What Is a Choristoma?

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  • Written By: Maggie J. Hall
  • Edited By: Susan Barwick
  • Last Modified Date: 15 October 2019
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Benign tumors known as choristomas are typically composed of normal tissue that develops and grows in an abnormal location. A choristoma might consist of some of the cells found in the surrounding tissue but mostly contains other cell types. In the majority of cases, the growth does not contain cells related to the immediate area. The abnormal growths generally remain small in size and may be found anywhere in the body. The tumors may or may not produce symptoms, depending on specific location, and treatment may involve surgery when the tissue interferes with function or causes unpleasant symptoms.

A choristoma usually contains bone, cartilage, and fatty tissue. The bony tissue may contain a substance similar to marrow that generally resembles gelatinous fat, and the cartilage cells generally contain fibrous tissue containing vascular structures. The largest lesions usually measure 3.75 inches (1.5 centimeters) in diameter and often develop into firm nodules. The dermal growths tend to appear beneath the skin of the face, in the oral cavity, and and in the eye.

Choristomas comprise 3% of all conjunctival and corneal tumors in children. The tumor may occur secondary to a familial trait. Masses might also develop on lacrimal glands. These eye tumors may appear as flat, small lesions, or may grow into larger, bulbous, filled masses. Treatment for a choristoma in this region generally requires surgical removal.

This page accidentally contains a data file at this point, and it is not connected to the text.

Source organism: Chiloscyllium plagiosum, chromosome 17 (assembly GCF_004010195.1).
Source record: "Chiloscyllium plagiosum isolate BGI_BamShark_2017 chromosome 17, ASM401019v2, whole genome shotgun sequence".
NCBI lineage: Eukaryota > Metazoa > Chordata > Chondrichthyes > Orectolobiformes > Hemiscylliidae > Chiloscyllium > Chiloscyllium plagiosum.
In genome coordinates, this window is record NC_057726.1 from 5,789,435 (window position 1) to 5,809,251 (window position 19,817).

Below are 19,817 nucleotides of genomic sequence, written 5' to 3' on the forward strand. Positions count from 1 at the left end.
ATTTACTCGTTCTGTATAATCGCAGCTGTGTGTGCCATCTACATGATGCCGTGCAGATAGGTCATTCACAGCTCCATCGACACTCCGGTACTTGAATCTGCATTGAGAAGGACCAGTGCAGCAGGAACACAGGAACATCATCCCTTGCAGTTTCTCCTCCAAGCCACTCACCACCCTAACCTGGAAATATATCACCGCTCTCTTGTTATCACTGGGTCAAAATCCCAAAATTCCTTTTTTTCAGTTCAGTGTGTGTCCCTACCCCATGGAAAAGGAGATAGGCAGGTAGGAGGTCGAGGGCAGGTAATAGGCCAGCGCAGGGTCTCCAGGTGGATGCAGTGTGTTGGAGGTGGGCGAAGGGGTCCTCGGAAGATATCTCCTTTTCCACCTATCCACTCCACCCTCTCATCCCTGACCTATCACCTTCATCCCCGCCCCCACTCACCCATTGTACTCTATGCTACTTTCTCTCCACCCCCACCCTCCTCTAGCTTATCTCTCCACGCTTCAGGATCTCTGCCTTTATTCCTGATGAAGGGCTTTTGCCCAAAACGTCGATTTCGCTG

Young adults, particularly females, may develop a choristoma on the tongue. Some denture wearers experience choristoma growth on the bony ridges of the gum, and some physicians believe the condition occurs from the irritation or trauma caused by friction between the gum and the denture. If multiple growths occur, the individual sometimes has a condition known as Albright's hereditary osteodystrophy.

When they develop in the gastrointestinal tract, choristomas rarely invade or compress other tissue, but may become obstructive. In the esophagus especially, bleeding and scarring often accompany the growths. Constant irritation commonly causes ulcer formation. Treatment for cutaneous conditions in the gastric region generally include medications classified as histamine receptor (H2) blockers or proton pump inhibitors.

Another type of tumor commonly found in children, a hamartoma, is a benign growth that develops on the head or neck. Unlike a choristoma, a hamartoma contains the same cellular structures as surrounding tissues, but the cells proliferate into an unorganized mass. When choristomas or hamartomas develop in brain tissue, they often produce seizure disorders. Heterotopia, another type of benign growth, typically forms in fetal brain matter and emerges as neuronal tissue that did not extend to the correct part of the brain.


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